The industry body said it backed plans to force large companies, including the big supermarkets, to be much more transparent about their payment practices.
An insolvency expert specialising in the food and drink industry, meanwhile, has claimed that since it was set up in 2013, the GCA has been completely toothless in enforcing fairer financial practices in the grocery sector. Duncan Swift, a partner at Moore Stephens, claimed that Tacon’s office had investigated less than two per cent of cases involving allegations of unfair purchasing and payment practices by supermarkets.
The GCA was set up with a legal remit to oversee the trading practices of the big 10 supermarkets, and make sure they stuck to a new code of conduct covering, amongst other things, payment terms and contractual obligations.
The move followed a number of well-publicised stories which sparked outrage about the behaviour of supermarket buyers and accounts departments towards small suppliers, with incidents of businesses and lives being wrecked by punitive payment terms and non-payment of invoices.
Three years ago, we ran a story on this blog about a dairy free chocolatier which was forced to issue a winding up petition against Tesco after non-payment of an invoice left the firm unable to pay staff over Christmas. This was a year after the GCA was set up.
The GCA now appears not only toothless, but out of touch. Tacon’s comments fly in the face of all the latest research on the topic. Yet another report, this time by Siemen’s Financial Services, has underlined the scale of the problem facing SMEs, suggesting small businesses lose £250 billion a year in cash flow from unpaid invoices, amounting to 14% of turnover.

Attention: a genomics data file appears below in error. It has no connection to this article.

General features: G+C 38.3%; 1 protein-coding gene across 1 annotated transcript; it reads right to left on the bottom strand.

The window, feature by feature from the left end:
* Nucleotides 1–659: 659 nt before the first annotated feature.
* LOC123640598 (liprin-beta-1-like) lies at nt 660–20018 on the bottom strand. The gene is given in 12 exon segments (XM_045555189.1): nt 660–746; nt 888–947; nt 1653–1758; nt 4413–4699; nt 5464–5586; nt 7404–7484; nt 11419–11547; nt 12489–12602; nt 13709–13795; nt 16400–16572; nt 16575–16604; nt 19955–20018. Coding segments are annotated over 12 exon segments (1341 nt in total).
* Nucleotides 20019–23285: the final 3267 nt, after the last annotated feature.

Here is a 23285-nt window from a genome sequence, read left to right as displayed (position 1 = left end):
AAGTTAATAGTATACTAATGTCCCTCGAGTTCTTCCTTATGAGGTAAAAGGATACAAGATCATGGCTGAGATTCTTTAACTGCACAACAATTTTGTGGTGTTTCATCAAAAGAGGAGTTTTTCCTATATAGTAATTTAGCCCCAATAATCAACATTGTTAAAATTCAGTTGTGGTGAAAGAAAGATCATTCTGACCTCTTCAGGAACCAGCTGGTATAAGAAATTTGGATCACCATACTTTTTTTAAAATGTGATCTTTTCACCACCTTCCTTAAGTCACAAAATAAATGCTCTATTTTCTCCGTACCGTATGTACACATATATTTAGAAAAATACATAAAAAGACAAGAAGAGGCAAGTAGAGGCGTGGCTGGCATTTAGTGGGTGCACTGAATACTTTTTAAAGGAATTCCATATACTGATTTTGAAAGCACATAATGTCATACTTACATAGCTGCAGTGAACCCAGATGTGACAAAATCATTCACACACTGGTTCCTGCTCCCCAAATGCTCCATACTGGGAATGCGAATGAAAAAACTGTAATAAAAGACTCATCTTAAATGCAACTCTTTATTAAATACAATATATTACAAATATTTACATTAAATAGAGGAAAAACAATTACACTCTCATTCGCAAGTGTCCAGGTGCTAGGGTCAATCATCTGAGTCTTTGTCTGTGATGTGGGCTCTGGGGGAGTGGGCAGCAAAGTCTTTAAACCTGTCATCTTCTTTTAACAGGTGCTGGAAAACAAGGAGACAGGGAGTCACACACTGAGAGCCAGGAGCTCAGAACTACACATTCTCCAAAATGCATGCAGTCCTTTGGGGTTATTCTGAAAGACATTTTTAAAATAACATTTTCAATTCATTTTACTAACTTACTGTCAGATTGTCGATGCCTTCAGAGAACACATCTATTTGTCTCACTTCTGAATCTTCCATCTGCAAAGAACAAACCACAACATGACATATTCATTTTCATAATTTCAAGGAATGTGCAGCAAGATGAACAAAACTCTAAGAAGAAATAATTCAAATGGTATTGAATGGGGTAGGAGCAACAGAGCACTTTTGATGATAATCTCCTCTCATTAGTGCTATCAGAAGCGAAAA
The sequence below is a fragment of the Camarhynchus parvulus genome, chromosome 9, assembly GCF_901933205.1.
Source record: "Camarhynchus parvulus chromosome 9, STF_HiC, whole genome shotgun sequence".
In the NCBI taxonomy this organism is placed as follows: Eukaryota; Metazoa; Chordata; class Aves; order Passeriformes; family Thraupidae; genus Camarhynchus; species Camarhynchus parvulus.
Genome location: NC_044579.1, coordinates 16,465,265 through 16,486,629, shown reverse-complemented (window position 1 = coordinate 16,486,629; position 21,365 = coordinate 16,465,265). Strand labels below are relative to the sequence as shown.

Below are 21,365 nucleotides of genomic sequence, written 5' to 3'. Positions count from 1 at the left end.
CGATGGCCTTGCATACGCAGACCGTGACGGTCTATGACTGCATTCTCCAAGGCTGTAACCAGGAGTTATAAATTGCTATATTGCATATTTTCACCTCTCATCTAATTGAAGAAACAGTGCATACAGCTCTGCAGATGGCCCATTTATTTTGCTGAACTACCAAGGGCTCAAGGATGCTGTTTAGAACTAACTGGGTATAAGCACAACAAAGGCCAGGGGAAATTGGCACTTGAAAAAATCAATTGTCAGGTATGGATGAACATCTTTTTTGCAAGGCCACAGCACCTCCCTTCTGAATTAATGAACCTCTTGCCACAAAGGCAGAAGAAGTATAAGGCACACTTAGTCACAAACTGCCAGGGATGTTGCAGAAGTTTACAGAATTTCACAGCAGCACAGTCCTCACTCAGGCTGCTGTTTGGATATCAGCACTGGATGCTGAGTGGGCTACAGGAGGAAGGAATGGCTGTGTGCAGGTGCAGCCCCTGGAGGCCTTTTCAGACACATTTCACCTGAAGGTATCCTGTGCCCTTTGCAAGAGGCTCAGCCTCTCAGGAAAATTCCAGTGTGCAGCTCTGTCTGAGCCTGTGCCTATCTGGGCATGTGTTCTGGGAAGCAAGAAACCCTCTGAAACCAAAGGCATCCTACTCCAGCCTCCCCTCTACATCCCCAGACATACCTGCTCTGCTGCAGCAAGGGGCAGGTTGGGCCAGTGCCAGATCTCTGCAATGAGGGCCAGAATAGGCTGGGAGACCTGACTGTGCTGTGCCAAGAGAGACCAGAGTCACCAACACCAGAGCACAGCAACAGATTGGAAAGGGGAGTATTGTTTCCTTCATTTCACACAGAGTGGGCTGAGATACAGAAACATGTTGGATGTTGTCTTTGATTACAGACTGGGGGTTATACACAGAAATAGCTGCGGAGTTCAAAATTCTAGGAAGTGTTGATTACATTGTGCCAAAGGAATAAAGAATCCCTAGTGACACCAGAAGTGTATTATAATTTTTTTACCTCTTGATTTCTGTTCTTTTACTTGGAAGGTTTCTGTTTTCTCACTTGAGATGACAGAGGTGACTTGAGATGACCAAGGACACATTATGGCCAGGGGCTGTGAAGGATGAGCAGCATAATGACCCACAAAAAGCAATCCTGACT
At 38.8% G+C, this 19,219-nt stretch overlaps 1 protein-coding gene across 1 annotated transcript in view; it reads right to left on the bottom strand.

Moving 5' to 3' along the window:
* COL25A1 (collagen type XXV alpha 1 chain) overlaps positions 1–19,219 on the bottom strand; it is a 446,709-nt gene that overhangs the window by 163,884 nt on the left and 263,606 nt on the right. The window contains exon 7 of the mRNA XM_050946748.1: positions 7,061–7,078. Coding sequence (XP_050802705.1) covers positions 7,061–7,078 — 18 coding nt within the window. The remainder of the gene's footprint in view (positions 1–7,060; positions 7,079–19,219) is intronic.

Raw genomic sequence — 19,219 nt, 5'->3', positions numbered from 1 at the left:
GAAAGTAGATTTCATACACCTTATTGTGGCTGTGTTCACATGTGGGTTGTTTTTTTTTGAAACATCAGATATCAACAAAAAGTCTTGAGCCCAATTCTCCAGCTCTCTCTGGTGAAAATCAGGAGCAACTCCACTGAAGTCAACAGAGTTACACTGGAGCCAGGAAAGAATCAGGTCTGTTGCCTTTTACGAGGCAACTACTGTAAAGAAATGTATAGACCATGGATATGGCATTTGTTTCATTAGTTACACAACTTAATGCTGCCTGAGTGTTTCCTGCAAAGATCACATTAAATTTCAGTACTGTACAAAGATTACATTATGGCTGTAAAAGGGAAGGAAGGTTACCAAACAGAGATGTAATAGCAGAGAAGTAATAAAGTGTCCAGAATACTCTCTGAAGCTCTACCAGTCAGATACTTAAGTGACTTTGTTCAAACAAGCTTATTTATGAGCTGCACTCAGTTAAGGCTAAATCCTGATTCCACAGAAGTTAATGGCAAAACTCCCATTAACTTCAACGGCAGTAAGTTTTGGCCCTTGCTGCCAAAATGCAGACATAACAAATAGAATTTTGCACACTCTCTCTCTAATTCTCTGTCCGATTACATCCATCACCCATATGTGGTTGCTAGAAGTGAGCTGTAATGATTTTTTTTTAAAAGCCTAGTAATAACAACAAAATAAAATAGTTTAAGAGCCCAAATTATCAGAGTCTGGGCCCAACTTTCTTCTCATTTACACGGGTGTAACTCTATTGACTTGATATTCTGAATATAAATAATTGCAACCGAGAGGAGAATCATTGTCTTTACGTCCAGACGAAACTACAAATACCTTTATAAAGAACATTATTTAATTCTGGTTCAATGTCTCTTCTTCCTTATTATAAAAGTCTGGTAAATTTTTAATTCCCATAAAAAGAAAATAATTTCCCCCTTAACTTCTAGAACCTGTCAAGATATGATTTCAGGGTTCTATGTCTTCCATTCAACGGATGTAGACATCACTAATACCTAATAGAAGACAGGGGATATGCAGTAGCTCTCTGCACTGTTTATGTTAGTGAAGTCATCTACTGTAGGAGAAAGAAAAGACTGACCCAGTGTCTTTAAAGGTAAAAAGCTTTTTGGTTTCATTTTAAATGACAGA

Levelling the Playing Field
There is also something disingenuous about Tacon’s comments. In the grocery sector in particular, the issue is not just invoices going unpaid, but the length of the payment terms the big, powerful retailers force onto suppliers. There seems to be a culture amongst supermarket buyers of viewing the longest possible payment terms as delivering a ‘competitive advantage.’ And whilst terms or 90 or even 120 days might suit the big players, for small suppliers, it makes cash flow management virtually impossible.
The GCA has done nothing to curb this issue, and it appears the government has woken up to this too. The Department of Business, Energy and Industrial Strategy is currently undertaking a statutory review of the GCA. Hopefully that means the government is coming to its senses, and will realise the late payment culture just cannot be tackled with arbitrary regulators. Why would the supermarkets listen to an adjudicator who has nothing to threaten them with should they choose not to comply?
The only solution to rescuing the billions of pounds owed to our SME suppliers, and levelling the playing field on payments, is to strengthen the statutory rules on payment and the consequences for not abiding by them.